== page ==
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Whakaāio ā-rongo or sensory modulation is a tool that supports trauma informed approaches and reduction of restrictive practices. It is an evidence-based tool sitting within the Six Core Strategies© and has proven to have a positive impact on people accessing these services. Sensory modulation is becoming well embedded in New Zealand mental health and addiction services as part of increasing effort to reduce and eliminate seclusion and restraint.
Sensory modulation involves supporting and guiding people in using senses such as sight, sounds, smells, touch, taste, movement to self-manage and change emotional state. Examples of tools are music, essential oils, rocking chairs, weighted items and massage chairs. The use of sensory tools supports individuals to learn self-soothing techniques and change their current emotional and behavioural responses to a stressful situation.
Local research show sensory modulation is a very useful and easy to learn set of skills that is well regarded by people accessing services and supports clinicians to use best practices. See the following reports for more details about the use of sensory modulation in New Zealand mental health services:
Te Pou continues to work in partnership with district health boards (DHBs) in embedding sensory modulation. Many DHBs now have sensory rooms and use sensory modulation effectively. This work continues to develop in inpatient and community mental health and addiction services. Our current focus is to establish practice sustainability by supporting learning and development activities across a wide range of service settings.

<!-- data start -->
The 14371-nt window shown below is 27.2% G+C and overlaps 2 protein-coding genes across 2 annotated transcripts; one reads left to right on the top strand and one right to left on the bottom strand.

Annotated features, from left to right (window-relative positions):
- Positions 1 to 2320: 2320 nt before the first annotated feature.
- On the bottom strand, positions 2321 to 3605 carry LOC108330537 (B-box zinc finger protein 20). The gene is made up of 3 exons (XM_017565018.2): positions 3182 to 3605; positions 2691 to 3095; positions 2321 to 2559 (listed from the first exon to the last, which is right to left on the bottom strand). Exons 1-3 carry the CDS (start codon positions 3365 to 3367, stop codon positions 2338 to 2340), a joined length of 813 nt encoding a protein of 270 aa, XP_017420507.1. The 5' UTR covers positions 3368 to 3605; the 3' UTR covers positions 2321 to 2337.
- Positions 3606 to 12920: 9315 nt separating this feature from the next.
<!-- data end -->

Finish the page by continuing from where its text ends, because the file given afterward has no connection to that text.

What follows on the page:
A series of workshops were co-facilitated by Te Pou in collaboration with the local DHBs in 2019/2020. The workshops aimed to advance participants’ values, attitudes, knowledge and skills in the application of sensory modulation. The evaluation report about the workshops is available here.
Counties Manukau Health have developed an introductory sensory modulation module. All DHB staff have access to this at Ko Awatea LEARN.
Capital and Coast DHB has developed an interactive e-learning about the foundational principles and practical application of sensory modulation. This is available to staff in the Wairarapa, Hutt Valley, and Capital & Coast DHBs. Capital and Coast DHB has kindly offered to share this e-learning resource with other services on request. Please contact our Te Pou project co-leads if you would like to access this resource for your service.
Please note that both these e-learning resources contain information and directions that are relevant to the hosting DHBs. Policies and guidance from your own DHB should always take precedence.
Here is a recording of Dr Gilbert Azuela talking about the latest evidence about sensory modulation in Aotearoa New Zealand. This was recorded as part of the Mahi Rawe Fono April 2020.
A recording of our introductory webinar, Kapa haka or herbal tea? Using sensory strategies to cope with COVID-19 and other challenging situations, is available below. This webinar was co-facilitated by Dr Gilbert Azuela and Caro Swanson, Te Pou co-leads for least restrictive practice. The evaluation report for this webinar is available here.
The practice group supports the sustainable implementation of sensory modulation across the DHBs. It includes representation from lived experience, whānau and Māori advisor roles, as well as occupational therapists and nurses. Please contact our Te Pou project co-leads if you are interested to learn more about the group. The terms of reference of this group is available here.